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West African juntas set up joint anti-terrorism force

March 7, 2024

Niger, Burkina Faso and Mali are planning on a joint force to "overcome the security challenges" facing the Sahel countries.

Soldiers pictured at Niger's National Guard's training center in Niamey in May 2023
The West African neighbors are embroiled in a decade-long fight with Islamist groups linked to al-Qaeda and the so-called "Islamic State" Image: Mads Claus Rasmussen/Ritzau Scanpix/picture alliance

The junta-led Sahel states of Niger, Burkina Faso and Mali, have agreed to establish a joint anti-terrorism force to deal with an Islamist insurgency that has spread across the region.

Niger's armed forces head, Moussa Salaou Barmou, said on Wednesday the new force will be "operational as soon as possible to meet the security challenges in our region."

"We are convinced that with the joint efforts of our three countries, we will succeed in creating the conditions for joint security," he added.

The three West African neighbors are located in the Sahel region and have all seen coups unseat their civilian governments.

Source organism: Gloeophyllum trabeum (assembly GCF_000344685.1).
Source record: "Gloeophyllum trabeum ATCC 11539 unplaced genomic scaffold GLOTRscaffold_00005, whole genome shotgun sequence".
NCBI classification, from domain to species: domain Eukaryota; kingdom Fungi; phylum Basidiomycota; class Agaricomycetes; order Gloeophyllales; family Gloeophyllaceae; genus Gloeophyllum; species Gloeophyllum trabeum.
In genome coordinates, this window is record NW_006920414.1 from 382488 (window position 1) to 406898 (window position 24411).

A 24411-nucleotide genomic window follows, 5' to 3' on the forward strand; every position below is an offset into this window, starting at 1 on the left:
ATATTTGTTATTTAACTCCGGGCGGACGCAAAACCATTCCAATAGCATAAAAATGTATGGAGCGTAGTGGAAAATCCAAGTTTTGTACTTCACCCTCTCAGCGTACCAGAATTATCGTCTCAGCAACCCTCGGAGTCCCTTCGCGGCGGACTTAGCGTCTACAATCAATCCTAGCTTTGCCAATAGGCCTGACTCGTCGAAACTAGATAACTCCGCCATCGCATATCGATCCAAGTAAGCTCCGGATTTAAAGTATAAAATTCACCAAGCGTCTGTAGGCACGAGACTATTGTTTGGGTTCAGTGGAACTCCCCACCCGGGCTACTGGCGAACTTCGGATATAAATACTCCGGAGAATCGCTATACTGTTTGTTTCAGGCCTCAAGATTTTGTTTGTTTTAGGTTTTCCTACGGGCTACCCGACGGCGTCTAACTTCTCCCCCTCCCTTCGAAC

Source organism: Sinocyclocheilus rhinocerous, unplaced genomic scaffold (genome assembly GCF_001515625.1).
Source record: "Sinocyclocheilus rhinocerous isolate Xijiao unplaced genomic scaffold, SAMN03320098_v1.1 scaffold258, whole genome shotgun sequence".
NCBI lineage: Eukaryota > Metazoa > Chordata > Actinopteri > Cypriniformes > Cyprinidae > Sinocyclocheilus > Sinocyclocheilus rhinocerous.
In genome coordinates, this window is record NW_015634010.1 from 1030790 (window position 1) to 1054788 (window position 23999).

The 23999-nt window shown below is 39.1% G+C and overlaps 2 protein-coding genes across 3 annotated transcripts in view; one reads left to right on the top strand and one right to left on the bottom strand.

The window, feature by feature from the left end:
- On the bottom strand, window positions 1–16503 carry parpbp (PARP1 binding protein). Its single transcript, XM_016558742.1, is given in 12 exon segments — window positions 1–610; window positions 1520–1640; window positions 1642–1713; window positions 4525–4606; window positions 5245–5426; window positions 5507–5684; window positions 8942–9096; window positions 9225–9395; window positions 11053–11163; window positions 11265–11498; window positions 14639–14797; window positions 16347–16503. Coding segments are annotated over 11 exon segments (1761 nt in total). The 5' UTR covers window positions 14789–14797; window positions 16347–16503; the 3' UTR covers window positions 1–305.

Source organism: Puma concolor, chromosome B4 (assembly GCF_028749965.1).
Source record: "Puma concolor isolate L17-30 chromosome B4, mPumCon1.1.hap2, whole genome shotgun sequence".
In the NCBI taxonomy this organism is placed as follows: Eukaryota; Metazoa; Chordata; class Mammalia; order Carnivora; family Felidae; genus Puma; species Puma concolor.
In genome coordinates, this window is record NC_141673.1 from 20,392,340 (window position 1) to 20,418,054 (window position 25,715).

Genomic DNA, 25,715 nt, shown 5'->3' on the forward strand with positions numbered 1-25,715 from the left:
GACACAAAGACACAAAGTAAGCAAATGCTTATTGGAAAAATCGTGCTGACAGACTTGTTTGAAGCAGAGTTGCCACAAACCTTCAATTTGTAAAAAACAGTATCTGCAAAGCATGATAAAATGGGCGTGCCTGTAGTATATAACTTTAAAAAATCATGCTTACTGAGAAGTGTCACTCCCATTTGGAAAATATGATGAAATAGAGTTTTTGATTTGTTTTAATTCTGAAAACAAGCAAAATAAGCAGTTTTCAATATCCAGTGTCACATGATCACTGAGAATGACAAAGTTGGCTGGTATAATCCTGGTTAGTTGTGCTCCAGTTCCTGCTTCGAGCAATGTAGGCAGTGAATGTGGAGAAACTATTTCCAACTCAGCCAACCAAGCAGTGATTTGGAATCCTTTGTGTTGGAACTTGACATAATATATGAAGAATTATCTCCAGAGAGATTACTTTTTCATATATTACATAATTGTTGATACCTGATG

They have also been mired in a decade-long conflict involving Islamist groups linked to al-Qaeda and the so-called "Islamic State."

Process of alignment

The three countries have taken steps to align themselves by cutting ties with former colonial ruler France and halting military cooperation in a shift towards Russia.

All three states had been members of the France-supported G5 Sahel alliance joint force with Chad and Mauritania, launched in 2017 to tackle Islamist groups in the region however relations with France soured following the coups.

In September Niger, Burkina Faso and Mali signed off on a defense alliance known as the Alliance of Sahel States (AES).

Barmou said the new anti-terrorist task force would be integrated into the AES, without providing details on the size of the planned joint force.

Burkina Faso, Mali and Niger sign defense pact

Going it alone

In January, the three neighbors announced they were leaving the Economic Community of West African States (ECOWAS) accusing the bloc of a lack of support and "inhumane" coup-related sanctions.

ECOWAS had imposed sanctions on the countries for overthrowing the democratically elected governments in a succession of coups.

Niger's President Mohamed Bazoum was deposed in July 2023, and the junta said it would take three years to return to civilian rule.

In Mali's case, civilian rule was last in place before the first of two coups, in August 2020.

Burkina Faso's elected government was ousted in 2022. The country has not been put under sanctions and its current ruler, Captain Ibrahim Traore has allowed elections to take place this summer.

ECOWAS: What next after Mali, Niger and Burkina Faso quit?

kb/ab (Reuters, dpa, AFP)